Talking To Your Teen About Sexual Assault
No one wants to think about sexual assault. But if you're a parent of a child entering his/her teen years or heading off to college, you should know that kids this age are especially vulnerable. For example, one in four young college students experience rape or sexual assault through physical force, violence or being unable to consent.
Michelle Resendez, RN, a Franciscan Health sexual assault nurse examiner (SANE) in Northern Indiana, shares how to protect your teen or college student and help them in a crisis:
Caroline Fisher, RN, CEN, SANE-A, a Franciscan Health sexual assault nurse examiner in Indianapolis, answers your most pressing questions about how to support your children and protect them from sexual assault.
First, Can You Tell Us What Forensic Nurses Do for Patients?
Sexual assault nurse examiners (SANE) provide compassionate care for victims of sexual assault or rape. This includes tending to both physical and emotional needs.
We ask about what happened so we can assess any injuries or other physical needs like testing for and treating sexually transmitted infections.
In addition, we collect physical evidence that can later be used in court. For example, if someone was touched in their genital area, I can swab that area and potentially get a DNA profile of the perpetrator. We don't need a big sample these days to get DNA information.
We also direct patients to local resources to address safety concerns, follow-up medical care and emotional support.
What Misunderstandings Do You Think People Have About Sexual Assault?
There's this misconception that rape happens by a stranger leaping out from behind a bush and grabbing you. Assaults by strangers do happen, but 80 percent of the time the perpetrator is someone the victim knows.
People also tend to blame the victims of sexual assault – suggesting they shouldn't dress inappropriately or wander into a dark alley with someone they don't know well. While those are solid suggestions, our culture has a tendency to blame the victims of sexual assault.
And yet, it's the perpetrators who committed those violent acts. Sexual assault knows no boundaries. It affects people of all colors, genders and economic levels.
That Being Said, Is There a Particular Group That Is More At-Risk Than Others When It Comes to Sexual Assault?
At our Franciscan Health Center of Hope locations, we commonly see patients between 15 and 25 years old. I think there are several reasons that people in this age range are more vulnerable.
First, younger people don't have as much experience in the world. Unfortunately, social media plays a big part in many sexual assaults. Younger people are more social media savvy, but not savvy enough to know when they're being scammed.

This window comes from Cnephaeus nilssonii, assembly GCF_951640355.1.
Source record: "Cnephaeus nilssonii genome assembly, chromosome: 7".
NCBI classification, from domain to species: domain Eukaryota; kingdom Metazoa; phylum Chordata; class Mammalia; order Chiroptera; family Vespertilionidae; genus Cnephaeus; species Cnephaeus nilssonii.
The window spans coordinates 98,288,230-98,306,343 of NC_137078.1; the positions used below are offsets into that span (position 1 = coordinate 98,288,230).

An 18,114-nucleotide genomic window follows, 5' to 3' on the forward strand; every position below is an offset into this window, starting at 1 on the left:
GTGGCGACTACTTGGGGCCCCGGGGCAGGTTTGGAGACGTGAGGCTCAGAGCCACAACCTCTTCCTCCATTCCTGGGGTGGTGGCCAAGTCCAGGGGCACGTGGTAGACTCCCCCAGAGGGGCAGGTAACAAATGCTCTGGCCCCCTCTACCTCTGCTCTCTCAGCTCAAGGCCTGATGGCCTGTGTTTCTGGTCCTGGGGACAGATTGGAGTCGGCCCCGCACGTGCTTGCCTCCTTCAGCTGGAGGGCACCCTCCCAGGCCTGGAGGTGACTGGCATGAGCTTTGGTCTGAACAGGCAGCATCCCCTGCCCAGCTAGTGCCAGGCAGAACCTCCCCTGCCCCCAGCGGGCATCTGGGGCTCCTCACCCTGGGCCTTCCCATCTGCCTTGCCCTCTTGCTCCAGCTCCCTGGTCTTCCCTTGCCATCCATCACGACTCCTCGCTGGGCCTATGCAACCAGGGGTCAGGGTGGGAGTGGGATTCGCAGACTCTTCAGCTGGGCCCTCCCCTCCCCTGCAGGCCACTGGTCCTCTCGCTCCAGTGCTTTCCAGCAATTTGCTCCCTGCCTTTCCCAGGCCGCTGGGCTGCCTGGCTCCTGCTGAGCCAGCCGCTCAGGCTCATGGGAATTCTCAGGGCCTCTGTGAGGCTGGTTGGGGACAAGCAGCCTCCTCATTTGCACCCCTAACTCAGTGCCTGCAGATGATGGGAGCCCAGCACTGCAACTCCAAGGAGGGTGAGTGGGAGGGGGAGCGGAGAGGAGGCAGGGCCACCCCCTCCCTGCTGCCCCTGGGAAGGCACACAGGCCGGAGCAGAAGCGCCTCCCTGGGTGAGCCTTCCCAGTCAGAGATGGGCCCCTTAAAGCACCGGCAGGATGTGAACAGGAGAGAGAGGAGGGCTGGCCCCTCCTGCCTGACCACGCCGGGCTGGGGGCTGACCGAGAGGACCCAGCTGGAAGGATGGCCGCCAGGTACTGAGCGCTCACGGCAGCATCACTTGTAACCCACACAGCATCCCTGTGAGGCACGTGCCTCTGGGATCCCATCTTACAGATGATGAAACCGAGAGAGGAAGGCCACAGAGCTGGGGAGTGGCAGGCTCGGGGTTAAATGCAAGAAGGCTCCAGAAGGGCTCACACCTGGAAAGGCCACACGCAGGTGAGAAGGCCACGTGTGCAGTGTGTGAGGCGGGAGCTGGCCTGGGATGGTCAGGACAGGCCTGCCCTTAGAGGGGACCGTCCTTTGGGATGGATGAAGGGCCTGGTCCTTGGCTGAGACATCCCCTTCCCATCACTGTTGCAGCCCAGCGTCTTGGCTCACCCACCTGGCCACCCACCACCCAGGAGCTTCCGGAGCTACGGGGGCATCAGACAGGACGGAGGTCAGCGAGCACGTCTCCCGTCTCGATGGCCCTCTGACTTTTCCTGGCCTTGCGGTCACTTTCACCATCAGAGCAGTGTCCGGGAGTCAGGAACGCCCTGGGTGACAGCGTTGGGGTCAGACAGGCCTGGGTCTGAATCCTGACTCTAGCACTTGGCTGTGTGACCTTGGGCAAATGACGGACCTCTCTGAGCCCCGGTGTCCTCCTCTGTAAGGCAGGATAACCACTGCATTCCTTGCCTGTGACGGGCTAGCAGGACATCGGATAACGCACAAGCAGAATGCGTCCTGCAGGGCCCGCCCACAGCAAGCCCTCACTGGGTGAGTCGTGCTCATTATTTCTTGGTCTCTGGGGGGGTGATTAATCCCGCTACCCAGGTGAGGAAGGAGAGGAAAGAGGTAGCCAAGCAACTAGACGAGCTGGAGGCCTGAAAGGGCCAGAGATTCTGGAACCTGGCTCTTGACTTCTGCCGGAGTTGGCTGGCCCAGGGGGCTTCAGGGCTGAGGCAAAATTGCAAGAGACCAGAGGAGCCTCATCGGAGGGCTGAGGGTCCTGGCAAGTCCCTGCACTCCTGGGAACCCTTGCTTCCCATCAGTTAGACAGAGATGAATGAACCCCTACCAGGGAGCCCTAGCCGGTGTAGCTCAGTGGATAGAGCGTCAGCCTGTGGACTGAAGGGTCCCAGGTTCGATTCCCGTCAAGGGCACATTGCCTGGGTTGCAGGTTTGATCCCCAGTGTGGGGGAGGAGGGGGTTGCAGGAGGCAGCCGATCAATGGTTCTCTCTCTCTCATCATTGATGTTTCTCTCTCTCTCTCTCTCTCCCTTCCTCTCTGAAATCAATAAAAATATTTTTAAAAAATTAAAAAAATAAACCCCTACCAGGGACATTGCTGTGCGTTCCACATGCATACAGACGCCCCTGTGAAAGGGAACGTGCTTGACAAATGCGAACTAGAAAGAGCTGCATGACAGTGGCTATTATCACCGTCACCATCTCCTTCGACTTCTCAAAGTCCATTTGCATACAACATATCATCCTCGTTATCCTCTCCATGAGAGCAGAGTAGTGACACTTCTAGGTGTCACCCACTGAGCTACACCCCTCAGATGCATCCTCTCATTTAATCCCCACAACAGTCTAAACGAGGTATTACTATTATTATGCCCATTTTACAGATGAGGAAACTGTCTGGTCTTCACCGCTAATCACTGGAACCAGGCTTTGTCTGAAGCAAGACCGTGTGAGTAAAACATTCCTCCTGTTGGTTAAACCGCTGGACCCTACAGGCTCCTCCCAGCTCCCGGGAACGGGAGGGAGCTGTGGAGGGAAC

Also, people in this age range are much more social in general. A 16-year-old is going to a lot more parties than someone who is 35 to 50 years old. Those parties usually include alcohol or drugs, which are both big factors in sexual assault.
So What Can People Do at Parties to Prevent Sexual Assault?
You need to be careful about drinking. Alcohol interferes with your ability to make decisions. It also makes you an easier target for potential perpetrators.
It's great to have a designated driver or person watching out for you. I'm a big believer in going to parties with a best friend and leaving with that same friend. But, your best bet is to stay sober enough to take care of yourself.
How Can Parents Help Prevent Sexual Assault?
First and foremost, we have to train men and women that taking advantage of or committing violence against other people is not okay. As parents, we need to model that.
For example, don't say mean jokes about other people, whether it's sexual, racial or something else. That's the very first step of bullying.
Also, use open communication with your kids. Talk about body parts using their correct names rather than cutesy monikers. Most important, make sure your kids know you're available for them if they encounter a dangerous or threatening situation. But it has to be done without judgment and without lecturing – although you'll be tempted to do so!
But what's more important ... having a child feel safe enough to ask for your help when in trouble or lecturing them about what they did wrong? Clearly, rescuing your child is more important.
What Should Parents Do If Their Child Has Been Sexually Assaulted?
You should encourage your child to come to one of our Center of Hope locations to get specialized care. If the incident just occurred, it's best for your child not to change, shower, eat, drink or go the bathroom before arriving here in order to preserve evidence.
But at any point after an assault – whether a few days or over several years – we can help by providing resources and guidance. What's most important is that your child gets the support she needs to start the healing process.
If your child has been sexually assaulted or raped, please call the National Sexual Assault Telephone Hotline at (800) 656-HOPE (4673) or visit a Center of Hope location or emergency department for immediate help.